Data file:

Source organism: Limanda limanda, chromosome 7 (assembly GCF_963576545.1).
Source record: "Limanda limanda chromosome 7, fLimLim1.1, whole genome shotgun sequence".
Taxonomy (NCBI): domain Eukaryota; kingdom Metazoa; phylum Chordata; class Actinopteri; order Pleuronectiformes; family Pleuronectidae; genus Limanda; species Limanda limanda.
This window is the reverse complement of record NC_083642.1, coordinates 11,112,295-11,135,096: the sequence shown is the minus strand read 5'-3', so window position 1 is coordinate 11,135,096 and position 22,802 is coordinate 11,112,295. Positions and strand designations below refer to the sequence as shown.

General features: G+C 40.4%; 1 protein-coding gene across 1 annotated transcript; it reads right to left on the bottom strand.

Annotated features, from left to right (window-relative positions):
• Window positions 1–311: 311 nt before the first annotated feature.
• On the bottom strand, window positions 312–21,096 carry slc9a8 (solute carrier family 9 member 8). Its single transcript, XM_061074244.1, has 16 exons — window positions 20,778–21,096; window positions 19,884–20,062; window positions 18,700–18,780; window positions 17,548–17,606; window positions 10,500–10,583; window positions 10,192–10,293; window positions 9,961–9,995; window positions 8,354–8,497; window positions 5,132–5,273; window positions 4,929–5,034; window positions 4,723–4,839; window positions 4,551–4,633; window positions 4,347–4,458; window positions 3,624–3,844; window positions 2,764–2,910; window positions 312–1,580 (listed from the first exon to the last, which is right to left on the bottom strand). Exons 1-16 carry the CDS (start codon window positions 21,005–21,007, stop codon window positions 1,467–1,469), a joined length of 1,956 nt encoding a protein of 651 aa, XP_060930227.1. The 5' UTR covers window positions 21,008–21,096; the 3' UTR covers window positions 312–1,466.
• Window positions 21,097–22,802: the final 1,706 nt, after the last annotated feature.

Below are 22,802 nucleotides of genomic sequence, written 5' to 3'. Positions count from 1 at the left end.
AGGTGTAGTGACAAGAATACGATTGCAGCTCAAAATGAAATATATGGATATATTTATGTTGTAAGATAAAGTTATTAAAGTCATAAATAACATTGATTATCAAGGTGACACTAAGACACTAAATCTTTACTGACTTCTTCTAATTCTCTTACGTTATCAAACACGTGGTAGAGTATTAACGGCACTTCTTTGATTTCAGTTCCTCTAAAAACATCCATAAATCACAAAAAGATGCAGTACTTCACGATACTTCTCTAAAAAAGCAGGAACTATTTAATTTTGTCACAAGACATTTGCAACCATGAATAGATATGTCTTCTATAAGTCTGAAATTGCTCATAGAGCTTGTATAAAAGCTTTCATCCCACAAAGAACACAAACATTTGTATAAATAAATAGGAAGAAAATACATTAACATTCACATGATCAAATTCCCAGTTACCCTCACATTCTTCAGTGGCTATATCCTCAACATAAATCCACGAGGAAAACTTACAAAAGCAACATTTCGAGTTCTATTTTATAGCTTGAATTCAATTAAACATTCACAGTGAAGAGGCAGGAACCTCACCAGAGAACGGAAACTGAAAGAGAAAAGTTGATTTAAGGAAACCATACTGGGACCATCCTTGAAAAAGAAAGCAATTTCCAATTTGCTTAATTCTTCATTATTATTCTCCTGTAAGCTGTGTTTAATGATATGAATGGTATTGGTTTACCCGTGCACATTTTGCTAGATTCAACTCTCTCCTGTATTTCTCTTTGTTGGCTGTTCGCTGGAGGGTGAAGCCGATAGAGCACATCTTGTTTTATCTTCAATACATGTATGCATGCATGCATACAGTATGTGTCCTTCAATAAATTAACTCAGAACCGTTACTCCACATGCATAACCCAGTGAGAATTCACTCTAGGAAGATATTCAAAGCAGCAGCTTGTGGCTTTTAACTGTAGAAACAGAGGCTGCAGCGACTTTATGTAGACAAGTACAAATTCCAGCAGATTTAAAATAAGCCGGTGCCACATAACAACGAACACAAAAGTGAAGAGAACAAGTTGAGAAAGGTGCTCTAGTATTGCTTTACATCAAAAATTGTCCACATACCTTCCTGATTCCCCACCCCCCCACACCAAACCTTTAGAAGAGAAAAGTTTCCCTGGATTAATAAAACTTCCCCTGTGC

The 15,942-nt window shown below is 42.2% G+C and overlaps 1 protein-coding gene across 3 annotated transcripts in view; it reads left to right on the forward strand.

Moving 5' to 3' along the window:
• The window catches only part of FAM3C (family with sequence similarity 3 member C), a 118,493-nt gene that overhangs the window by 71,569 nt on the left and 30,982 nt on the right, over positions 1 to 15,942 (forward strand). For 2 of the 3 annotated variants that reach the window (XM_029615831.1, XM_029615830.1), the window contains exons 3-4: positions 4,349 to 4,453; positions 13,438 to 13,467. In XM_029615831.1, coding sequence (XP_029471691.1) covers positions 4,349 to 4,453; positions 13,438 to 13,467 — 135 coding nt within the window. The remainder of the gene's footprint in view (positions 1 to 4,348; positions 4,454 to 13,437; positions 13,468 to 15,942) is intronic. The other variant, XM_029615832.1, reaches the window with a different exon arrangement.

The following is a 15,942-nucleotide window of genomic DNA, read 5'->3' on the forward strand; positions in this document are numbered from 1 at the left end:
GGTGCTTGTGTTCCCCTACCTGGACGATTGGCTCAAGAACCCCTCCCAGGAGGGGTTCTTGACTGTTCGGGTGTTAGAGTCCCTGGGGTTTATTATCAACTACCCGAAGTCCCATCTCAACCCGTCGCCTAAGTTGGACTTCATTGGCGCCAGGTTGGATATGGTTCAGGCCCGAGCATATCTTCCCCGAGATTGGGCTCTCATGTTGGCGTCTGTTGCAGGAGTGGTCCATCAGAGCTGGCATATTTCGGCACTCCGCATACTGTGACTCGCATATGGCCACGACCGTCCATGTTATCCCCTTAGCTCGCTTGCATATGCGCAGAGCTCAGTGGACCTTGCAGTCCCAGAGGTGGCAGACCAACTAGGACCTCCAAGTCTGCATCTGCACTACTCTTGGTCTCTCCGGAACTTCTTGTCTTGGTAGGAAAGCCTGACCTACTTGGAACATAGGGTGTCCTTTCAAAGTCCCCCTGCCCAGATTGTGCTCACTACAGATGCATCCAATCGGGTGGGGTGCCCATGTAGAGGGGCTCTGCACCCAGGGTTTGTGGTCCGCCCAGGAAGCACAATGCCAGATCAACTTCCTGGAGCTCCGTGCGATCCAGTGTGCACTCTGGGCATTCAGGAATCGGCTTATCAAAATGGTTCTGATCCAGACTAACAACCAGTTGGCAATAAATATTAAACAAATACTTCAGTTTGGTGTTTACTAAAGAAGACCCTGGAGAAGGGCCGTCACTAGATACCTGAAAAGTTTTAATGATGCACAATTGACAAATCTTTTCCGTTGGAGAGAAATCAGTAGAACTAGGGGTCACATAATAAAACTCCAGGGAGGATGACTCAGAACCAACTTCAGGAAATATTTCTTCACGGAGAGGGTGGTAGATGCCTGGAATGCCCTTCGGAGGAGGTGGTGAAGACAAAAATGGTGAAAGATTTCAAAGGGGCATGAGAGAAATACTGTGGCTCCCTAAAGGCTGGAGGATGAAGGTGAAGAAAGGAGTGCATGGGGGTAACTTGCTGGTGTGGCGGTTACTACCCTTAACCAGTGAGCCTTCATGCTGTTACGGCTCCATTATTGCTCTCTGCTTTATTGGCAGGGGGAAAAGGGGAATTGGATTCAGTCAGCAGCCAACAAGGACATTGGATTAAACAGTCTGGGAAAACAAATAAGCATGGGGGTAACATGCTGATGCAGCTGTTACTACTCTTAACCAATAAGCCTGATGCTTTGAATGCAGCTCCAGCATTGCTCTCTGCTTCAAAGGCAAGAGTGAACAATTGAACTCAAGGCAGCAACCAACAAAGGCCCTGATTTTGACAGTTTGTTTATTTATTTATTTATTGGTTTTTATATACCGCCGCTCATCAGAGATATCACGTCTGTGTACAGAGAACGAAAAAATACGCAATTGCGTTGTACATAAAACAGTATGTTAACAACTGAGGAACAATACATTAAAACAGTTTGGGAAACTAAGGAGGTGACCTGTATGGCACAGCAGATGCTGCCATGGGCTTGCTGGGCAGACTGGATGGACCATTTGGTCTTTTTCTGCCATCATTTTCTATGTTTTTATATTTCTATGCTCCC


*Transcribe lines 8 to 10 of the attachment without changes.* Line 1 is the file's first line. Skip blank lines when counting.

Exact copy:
• On the bottom strand, window positions 312–21,096 carry slc9a8 (solute carrier family 9 member 8). Its single transcript, XM_061074244.1, has 16 exons — window positions 20,778–21,096; window positions 19,884–20,062; window positions 18,700–18,780; window positions 17,548–17,606; window positions 10,500–10,583; window positions 10,192–10,293; window positions 9,961–9,995; window positions 8,354–8,497; window positions 5,132–5,273; window positions 4,929–5,034; window positions 4,723–4,839; window positions 4,551–4,633; window positions 4,347–4,458; window positions 3,624–3,844; window positions 2,764–2,910; window positions 312–1,580 (listed from the first exon to the last, which is right to left on the bottom strand). Exons 1-16 carry the CDS (start codon window positions 21,005–21,007, stop codon window positions 1,467–1,469), a joined length of 1,956 nt encoding a protein of 651 aa, XP_060930227.1. The 5' UTR covers window positions 21,008–21,096; the 3' UTR covers window positions 312–1,466.
• Window positions 21,097–22,802: the final 1,706 nt, after the last annotated feature.

Below are 22,802 nucleotides of genomic sequence, written 5' to 3'. Positions count from 1 at the left end.